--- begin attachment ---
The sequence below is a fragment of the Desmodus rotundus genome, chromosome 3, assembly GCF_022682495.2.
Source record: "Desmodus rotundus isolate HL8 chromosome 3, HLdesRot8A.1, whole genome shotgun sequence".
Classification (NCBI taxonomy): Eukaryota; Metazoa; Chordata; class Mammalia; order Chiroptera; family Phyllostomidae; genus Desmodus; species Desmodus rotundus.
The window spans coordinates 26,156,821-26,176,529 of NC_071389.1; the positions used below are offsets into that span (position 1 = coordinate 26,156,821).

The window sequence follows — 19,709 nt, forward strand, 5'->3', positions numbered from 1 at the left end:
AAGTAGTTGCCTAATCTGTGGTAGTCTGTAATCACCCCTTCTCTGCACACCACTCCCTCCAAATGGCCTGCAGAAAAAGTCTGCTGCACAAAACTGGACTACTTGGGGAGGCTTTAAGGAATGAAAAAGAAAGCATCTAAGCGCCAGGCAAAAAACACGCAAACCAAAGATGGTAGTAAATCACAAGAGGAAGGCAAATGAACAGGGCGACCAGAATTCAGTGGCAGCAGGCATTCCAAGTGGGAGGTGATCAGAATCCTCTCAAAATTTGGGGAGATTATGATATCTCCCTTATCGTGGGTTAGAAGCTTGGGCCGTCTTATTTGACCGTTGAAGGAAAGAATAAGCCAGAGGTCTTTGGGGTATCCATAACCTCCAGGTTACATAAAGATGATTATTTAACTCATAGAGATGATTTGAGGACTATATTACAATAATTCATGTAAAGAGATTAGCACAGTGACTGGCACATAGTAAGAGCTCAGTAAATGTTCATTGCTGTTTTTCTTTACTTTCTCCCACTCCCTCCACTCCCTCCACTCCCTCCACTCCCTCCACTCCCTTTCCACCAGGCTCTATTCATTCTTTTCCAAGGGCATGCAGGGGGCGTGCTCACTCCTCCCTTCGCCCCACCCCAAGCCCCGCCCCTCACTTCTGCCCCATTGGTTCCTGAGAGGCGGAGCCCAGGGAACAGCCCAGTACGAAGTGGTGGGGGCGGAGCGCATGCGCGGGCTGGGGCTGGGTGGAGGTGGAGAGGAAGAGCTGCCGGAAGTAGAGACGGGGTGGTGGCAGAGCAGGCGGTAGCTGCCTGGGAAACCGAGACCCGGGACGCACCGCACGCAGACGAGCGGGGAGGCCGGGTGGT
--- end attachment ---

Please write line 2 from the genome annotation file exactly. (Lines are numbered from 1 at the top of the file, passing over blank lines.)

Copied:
Source record: "Desmodus rotundus isolate HL8 chromosome 3, HLdesRot8A.1, whole genome shotgun sequence".